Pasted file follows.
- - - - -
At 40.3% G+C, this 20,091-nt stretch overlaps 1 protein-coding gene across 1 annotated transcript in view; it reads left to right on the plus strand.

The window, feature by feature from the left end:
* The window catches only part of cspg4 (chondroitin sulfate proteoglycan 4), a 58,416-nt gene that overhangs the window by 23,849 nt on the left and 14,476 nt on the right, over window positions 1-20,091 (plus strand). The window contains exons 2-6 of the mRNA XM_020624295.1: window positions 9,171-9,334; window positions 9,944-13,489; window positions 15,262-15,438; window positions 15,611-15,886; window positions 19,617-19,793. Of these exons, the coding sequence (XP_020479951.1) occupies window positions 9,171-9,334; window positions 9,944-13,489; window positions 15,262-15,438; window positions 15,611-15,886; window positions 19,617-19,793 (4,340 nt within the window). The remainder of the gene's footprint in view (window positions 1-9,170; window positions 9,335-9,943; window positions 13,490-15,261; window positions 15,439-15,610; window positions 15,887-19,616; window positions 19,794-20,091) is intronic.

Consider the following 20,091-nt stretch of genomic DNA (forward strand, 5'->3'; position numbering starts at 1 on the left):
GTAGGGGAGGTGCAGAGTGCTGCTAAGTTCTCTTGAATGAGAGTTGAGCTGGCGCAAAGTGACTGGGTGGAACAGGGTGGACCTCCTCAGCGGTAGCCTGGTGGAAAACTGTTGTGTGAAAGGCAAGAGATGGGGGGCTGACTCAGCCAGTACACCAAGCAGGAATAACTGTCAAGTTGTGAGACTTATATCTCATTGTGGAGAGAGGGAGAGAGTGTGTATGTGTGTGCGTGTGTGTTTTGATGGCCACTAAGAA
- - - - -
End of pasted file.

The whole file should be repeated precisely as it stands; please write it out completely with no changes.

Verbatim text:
At 40.3% G+C, this 20,091-nt stretch overlaps 1 protein-coding gene across 1 annotated transcript in view; it reads left to right on the plus strand.

The window, feature by feature from the left end:
* The window catches only part of cspg4 (chondroitin sulfate proteoglycan 4), a 58,416-nt gene that overhangs the window by 23,849 nt on the left and 14,476 nt on the right, over window positions 1-20,091 (plus strand). The window contains exons 2-6 of the mRNA XM_020624295.1: window positions 9,171-9,334; window positions 9,944-13,489; window positions 15,262-15,438; window positions 15,611-15,886; window positions 19,617-19,793. Of these exons, the coding sequence (XP_020479951.1) occupies window positions 9,171-9,334; window positions 9,944-13,489; window positions 15,262-15,438; window positions 15,611-15,886; window positions 19,617-19,793 (4,340 nt within the window). The remainder of the gene's footprint in view (window positions 1-9,170; window positions 9,335-9,943; window positions 13,490-15,261; window positions 15,439-15,610; window positions 15,887-19,616; window positions 19,794-20,091) is intronic.

Consider the following 20,091-nt stretch of genomic DNA (forward strand, 5'->3'; position numbering starts at 1 on the left):
GTAGGGGAGGTGCAGAGTGCTGCTAAGTTCTCTTGAATGAGAGTTGAGCTGGCGCAAAGTGACTGGGTGGAACAGGGTGGACCTCCTCAGCGGTAGCCTGGTGGAAAACTGTTGTGTGAAAGGCAAGAGATGGGGGGCTGACTCAGCCAGTACACCAAGCAGGAATAACTGTCAAGTTGTGAGACTTATATCTCATTGTGGAGAGAGGGAGAGAGTGTGTATGTGTGTGCGTGTGTGTTTTGATGGCCACTAAGAA